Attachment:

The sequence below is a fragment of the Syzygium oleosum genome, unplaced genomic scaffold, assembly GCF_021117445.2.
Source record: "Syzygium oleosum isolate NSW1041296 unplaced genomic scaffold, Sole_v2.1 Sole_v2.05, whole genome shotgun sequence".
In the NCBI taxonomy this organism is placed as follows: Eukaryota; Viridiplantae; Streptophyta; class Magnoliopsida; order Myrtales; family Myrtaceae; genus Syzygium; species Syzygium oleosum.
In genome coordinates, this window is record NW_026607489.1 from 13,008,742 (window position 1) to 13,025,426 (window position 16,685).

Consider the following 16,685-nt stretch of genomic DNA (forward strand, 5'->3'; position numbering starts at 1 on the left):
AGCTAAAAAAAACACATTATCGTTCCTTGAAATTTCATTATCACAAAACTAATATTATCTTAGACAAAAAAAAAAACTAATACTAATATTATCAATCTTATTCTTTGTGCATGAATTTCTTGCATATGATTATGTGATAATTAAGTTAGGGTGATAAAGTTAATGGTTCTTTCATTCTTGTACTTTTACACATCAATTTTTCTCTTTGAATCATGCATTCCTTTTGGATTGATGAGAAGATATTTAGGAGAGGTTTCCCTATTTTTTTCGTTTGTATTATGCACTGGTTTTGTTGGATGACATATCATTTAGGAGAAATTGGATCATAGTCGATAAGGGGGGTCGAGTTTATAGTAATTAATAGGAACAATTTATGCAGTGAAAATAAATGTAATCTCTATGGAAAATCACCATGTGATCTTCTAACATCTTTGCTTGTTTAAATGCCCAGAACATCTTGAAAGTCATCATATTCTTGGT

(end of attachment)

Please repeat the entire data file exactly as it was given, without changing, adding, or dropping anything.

The sequence below is a fragment of the Syzygium oleosum genome, unplaced genomic scaffold, assembly GCF_021117445.2.
Source record: "Syzygium oleosum isolate NSW1041296 unplaced genomic scaffold, Sole_v2.1 Sole_v2.05, whole genome shotgun sequence".
In the NCBI taxonomy this organism is placed as follows: Eukaryota; Viridiplantae; Streptophyta; class Magnoliopsida; order Myrtales; family Myrtaceae; genus Syzygium; species Syzygium oleosum.
In genome coordinates, this window is record NW_026607489.1 from 13,008,742 (window position 1) to 13,025,426 (window position 16,685).

Consider the following 16,685-nt stretch of genomic DNA (forward strand, 5'->3'; position numbering starts at 1 on the left):
AGCTAAAAAAAACACATTATCGTTCCTTGAAATTTCATTATCACAAAACTAATATTATCTTAGACAAAAAAAAAAACTAATACTAATATTATCAATCTTATTCTTTGTGCATGAATTTCTTGCATATGATTATGTGATAATTAAGTTAGGGTGATAAAGTTAATGGTTCTTTCATTCTTGTACTTTTACACATCAATTTTTCTCTTTGAATCATGCATTCCTTTTGGATTGATGAGAAGATATTTAGGAGAGGTTTCCCTATTTTTTTCGTTTGTATTATGCACTGGTTTTGTTGGATGACATATCATTTAGGAGAAATTGGATCATAGTCGATAAGGGGGGTCGAGTTTATAGTAATTAATAGGAACAATTTATGCAGTGAAAATAAATGTAATCTCTATGGAAAATCACCATGTGATCTTCTAACATCTTTGCTTGTTTAAATGCCCAGAACATCTTGAAAGTCATCATATTCTTGGT